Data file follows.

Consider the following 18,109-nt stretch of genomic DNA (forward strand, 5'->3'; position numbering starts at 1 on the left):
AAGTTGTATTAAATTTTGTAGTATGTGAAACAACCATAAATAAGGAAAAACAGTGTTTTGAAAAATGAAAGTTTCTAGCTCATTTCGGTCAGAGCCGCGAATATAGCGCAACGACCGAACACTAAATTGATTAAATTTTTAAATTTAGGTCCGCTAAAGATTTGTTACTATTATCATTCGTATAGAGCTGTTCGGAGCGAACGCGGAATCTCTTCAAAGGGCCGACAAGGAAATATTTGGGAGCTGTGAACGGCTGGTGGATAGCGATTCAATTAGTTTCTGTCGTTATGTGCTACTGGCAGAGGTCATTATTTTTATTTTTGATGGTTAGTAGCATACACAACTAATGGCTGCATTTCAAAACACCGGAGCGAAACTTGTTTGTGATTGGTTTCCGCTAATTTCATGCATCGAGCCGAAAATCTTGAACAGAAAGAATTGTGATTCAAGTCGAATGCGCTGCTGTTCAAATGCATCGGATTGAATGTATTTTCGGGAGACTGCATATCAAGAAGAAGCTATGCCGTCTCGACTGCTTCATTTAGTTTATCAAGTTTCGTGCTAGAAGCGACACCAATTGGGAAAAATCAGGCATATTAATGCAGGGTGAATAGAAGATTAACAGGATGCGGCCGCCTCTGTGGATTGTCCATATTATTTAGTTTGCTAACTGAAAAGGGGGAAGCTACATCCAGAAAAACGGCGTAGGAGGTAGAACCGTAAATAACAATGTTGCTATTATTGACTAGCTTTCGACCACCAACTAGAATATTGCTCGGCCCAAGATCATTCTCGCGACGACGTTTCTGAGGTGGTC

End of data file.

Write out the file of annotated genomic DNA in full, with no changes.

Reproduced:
Consider the following 18,109-nt stretch of genomic DNA (forward strand, 5'->3'; position numbering starts at 1 on the left):
AAGTTGTATTAAATTTTGTAGTATGTGAAACAACCATAAATAAGGAAAAACAGTGTTTTGAAAAATGAAAGTTTCTAGCTCATTTCGGTCAGAGCCGCGAATATAGCGCAACGACCGAACACTAAATTGATTAAATTTTTAAATTTAGGTCCGCTAAAGATTTGTTACTATTATCATTCGTATAGAGCTGTTCGGAGCGAACGCGGAATCTCTTCAAAGGGCCGACAAGGAAATATTTGGGAGCTGTGAACGGCTGGTGGATAGCGATTCAATTAGTTTCTGTCGTTATGTGCTACTGGCAGAGGTCATTATTTTTATTTTTGATGGTTAGTAGCATACACAACTAATGGCTGCATTTCAAAACACCGGAGCGAAACTTGTTTGTGATTGGTTTCCGCTAATTTCATGCATCGAGCCGAAAATCTTGAACAGAAAGAATTGTGATTCAAGTCGAATGCGCTGCTGTTCAAATGCATCGGATTGAATGTATTTTCGGGAGACTGCATATCAAGAAGAAGCTATGCCGTCTCGACTGCTTCATTTAGTTTATCAAGTTTCGTGCTAGAAGCGACACCAATTGGGAAAAATCAGGCATATTAATGCAGGGTGAATAGAAGATTAACAGGATGCGGCCGCCTCTGTGGATTGTCCATATTATTTAGTTTGCTAACTGAAAAGGGGGAAGCTACATCCAGAAAAACGGCGTAGGAGGTAGAACCGTAAATAACAATGTTGCTATTATTGACTAGCTTTCGACCACCAACTAGAATATTGCTCGGCCCAAGATCATTCTCGCGACGACGTTTCTGAGGTGGTC